5 Tools Everyone in the Home Inspector Industry Should Be Using

As a home inspector, it’s vital to have the right kit with you whenever you are on a job. Regardless of the changes to housing laws and state regulations for buildings, the tools of your trade are critical. Below are five of the essential tools that you should have to ensure you do your work safely, accurately, and efficiently.

 

Flashlights for home inspector

Lighting

Flashlights are essential for home inspectors so that you can peer into the dark, unlit corners, nooks and crannies that exist in every building. A headlamp is thoroughly recommended, too. You will be doing a lot of climbing ladders, and that extra hand could be put to better work to ensure you climb safely and have free hands for things like attic inspections. A flashlight is also incredibly handy for lighting up a dark room when you are taking pictures. The camera flash is OK, but it can sometimes impact on the quality of your final shot – a flash light will help you highlight the problem area or damage and ensure the photo is nice and visible.

RGS Crawl Space Insulation

RGS Crawl Space Insulation is one of the best tools for a home inspector on the market today. There are plenty of reasons why this is the case. First, the chances are that when you go into any home, there is a very good chance you will find unhealthy or damaged insulation in its attic or crawl space. It’s a common issue and you must be prepared. Your clients will be appreciative, too, as you will be able to inform them about who could fix the crawl space or attic. Plus, of course, it gives you, the inspector, one more resource to offer to your clients to help them through the whole process. If customer service is important to your image – as it should be – it’s giving your client some extra help like this that can help you get referrals and loyal customers.

Pin-probe Moisture Meter

One of the most common problems you need to watch out for as a home inspector is moisture. One of the best tools at your disposal to deal with this part of the job is a pin-Probe moisture meter. These clever tools will make your work so much easier, and, in our opinion, are better than the scanning meter alternatives. There are a few good reasons why. First, you can find them built to a tiny and highly portable design, and because they are so small and slim, they are easy to carry and slip out of your pouch as and when you need them. The best pin-probe meters are highly responsive and give you instant feedback, and if you take some time to do your research, you can find a meter that offers strength and durability. It’s also worth bearing in mind that you get what you pay for. But given that this little tool will be used so much, and will last such a long time, it won’t be long until you make your money back on your investment.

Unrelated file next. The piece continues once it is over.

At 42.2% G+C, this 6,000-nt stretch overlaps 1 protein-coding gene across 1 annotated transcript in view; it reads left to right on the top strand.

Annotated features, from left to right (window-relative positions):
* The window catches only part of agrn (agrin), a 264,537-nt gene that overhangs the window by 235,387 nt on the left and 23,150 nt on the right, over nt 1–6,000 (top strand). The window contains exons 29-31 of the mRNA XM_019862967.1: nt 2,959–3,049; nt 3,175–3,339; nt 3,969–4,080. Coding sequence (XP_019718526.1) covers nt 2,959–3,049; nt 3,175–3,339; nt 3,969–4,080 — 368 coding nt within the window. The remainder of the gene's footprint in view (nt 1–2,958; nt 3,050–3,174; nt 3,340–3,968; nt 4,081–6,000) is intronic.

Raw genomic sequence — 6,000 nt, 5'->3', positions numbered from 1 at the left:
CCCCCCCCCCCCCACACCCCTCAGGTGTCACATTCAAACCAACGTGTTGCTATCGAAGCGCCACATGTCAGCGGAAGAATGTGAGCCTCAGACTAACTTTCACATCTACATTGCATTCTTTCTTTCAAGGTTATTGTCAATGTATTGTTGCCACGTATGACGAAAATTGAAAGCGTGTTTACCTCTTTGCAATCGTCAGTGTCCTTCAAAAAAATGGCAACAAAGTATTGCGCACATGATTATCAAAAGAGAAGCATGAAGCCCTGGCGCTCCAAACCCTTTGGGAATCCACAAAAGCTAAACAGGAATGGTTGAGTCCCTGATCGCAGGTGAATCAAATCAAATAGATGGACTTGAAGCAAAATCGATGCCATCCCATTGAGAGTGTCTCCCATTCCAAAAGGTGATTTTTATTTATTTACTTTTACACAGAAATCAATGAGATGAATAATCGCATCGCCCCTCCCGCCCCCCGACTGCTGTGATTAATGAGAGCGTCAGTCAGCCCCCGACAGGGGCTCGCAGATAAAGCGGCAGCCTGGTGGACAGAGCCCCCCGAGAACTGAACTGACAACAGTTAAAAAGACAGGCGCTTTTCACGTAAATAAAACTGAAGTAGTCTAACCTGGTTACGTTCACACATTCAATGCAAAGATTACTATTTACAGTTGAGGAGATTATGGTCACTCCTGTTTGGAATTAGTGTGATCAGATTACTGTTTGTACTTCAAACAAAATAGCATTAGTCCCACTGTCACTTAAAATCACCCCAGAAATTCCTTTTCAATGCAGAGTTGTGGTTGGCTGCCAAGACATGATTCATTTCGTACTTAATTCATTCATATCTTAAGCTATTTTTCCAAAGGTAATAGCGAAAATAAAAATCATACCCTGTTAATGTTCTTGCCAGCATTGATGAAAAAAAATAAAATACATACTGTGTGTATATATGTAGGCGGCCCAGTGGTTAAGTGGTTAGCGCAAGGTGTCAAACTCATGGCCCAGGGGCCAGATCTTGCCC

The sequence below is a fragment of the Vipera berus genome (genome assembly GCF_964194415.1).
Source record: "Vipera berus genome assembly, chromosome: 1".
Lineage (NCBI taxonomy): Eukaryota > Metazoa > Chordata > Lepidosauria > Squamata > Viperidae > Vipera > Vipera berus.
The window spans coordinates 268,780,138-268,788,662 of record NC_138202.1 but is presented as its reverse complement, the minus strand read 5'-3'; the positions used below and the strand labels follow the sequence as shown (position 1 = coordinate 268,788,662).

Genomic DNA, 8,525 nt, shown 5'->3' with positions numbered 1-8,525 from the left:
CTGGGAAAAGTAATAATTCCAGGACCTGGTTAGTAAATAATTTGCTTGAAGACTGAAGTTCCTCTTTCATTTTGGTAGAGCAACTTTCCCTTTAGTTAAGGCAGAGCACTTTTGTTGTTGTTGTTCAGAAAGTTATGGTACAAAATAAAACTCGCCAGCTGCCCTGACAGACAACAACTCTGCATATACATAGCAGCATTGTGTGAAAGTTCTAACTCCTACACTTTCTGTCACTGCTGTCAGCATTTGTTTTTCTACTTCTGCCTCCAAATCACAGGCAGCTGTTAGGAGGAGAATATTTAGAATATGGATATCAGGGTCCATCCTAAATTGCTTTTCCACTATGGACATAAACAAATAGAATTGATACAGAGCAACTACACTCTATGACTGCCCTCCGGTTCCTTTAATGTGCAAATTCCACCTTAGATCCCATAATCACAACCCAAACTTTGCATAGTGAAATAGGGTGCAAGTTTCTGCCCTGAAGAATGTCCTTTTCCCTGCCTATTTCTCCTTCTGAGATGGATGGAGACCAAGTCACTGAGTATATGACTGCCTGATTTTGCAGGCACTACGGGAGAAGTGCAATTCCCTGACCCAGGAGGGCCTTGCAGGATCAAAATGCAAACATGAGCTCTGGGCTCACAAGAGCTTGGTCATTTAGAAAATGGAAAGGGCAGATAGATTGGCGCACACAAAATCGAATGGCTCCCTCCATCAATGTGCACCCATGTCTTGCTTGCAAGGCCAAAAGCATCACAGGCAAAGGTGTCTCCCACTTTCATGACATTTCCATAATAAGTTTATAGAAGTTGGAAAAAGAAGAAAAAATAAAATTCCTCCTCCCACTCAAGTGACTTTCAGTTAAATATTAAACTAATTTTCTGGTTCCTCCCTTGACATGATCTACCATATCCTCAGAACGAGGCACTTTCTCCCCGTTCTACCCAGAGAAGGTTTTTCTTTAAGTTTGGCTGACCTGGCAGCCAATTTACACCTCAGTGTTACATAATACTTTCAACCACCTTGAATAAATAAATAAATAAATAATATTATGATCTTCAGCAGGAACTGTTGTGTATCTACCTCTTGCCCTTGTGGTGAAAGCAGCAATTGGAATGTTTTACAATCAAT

Folding/Telescopic ladder

As a home inspector, you will need to do a lot of climbing – possibly into attic spaces and beyond, but also so you can inspect potential problems in high ceilings. The beauty of telescopic combination ladders is that they are easy to carry around and break out on the fly. Essentially, it could be a 2-foot step ladder for smaller heights, but also a 6-foot frame ladder to access stair-free attics. They close to a very tiny scale, too so you won’t have to worry about hauling heavy, bulky equipment or damaging your client’s property.

Infrared Thermal Imaging Device

If you want to take your home inspection job to the next level, infrared thermal imaging is where it is at. Not only will it help you be more accurate with your work, but it will also save you bucket loads of time. Sure, infrared cameras aren’t cheap, but a good one will last you for a decade or two – and they are well worth the investment. Can’t quite stretch to a couple of thousand dollars for a good camera? If so, why not get infrared for your current mobile device? With a simple thermal imaging device paired with your phone’s camera, you can save hundreds – maybe thousands – of dollars.

A Message to the Home Inspector

There are, of course, hundreds of different tools you can use for a home inspection. However, the list above will give you the vast majority of things you need to succeed in your role. Have we missed any? Why not let us know?

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